4 Tips For Planting A Bee-Friendly Garden

Bee on orange flower - 4 Tips For Planting A Bee-Friendly Garden

While many people worry about having bees around their home, there are actually plenty of reasons you should design your garden to help these busy little critters. Bees are pollinators and are responsible for cross-pollination, which helps at least 30 percent of crops and 90 percent of wild plants thrive.

Bees can help your garden stay beautiful throughout the year, and you’ll also be helping a vital part of your local ecosystem. Here are just a few tips you can use when designing your garden to keep it bee- and pollinator-friendly.

4 Tips for Helping Bees Thrive in Your Garden

  1. Plant in patches: Bees tend to focus on one type of flower at a time, meaning a heavily mixed garden will confuse and disorient them a bit. Aim to keep similar flowers near one another. This will also help to keep your garden looking organized and well-planned.
  2. Avoid lawns: Whether this is an option for you or not will depend in part on where you live. Some home ownership associations actually require people to have grass lawns for the sake of curb appeal, which is one of the five most important factors in selling a home. However, these do little for your local pollinators, as grass lawns take up space and resources, and don’t produce pollen or nectar. Instead, opt for native flowers and plants if possible. They’ll require fewer resources to maintain and also will help your local bee population.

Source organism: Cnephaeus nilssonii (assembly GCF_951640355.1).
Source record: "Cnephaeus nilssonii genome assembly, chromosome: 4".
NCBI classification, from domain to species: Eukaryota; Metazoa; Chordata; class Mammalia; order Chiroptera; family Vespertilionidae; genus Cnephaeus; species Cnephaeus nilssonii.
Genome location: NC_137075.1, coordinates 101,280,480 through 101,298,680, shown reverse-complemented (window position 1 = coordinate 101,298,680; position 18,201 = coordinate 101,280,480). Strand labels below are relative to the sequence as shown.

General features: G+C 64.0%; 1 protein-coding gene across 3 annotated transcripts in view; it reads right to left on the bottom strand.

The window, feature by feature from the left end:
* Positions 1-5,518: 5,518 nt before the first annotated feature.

3. Skip pesticides: When you’re aiming to make your garden as beautiful as possible, it can be tempting to use certain weed and pest killers. These supposedly help your garden by killing off irritating nuisances, but if you want to have a garden that’s healthy for bees, avoid these at all costs. Pesticides can hurt or even kill bees, who do plenty to help your garden. Instead of pesticides, opt for natural pest repellents that won’t harm helpful pollinators.
  4. Add resources for bees: Bees need more than flowers, pollen and nectar to survive. Your garden can be a great place to add a bee fountain to give bees a place to drink, or you can set up a spot in your garden to encourage bees to build a hive. There are plenty of ways to encourage bees to come to your garden beyond planting the right flowers, and these can be incredibly helpful in keeping your local pollinators healthy and safe.

The average household spent about $503 on lawn and garden care in 2017, but you don’t have to spend a fortune to create a bee-friendly environment. Bees are an essential part of a healthy ecosystem, but not every garden is planned with them in mind. These tips above can help you make your garden both beautiful and pollinator-friendly, so you can do your part in helping save the bees.

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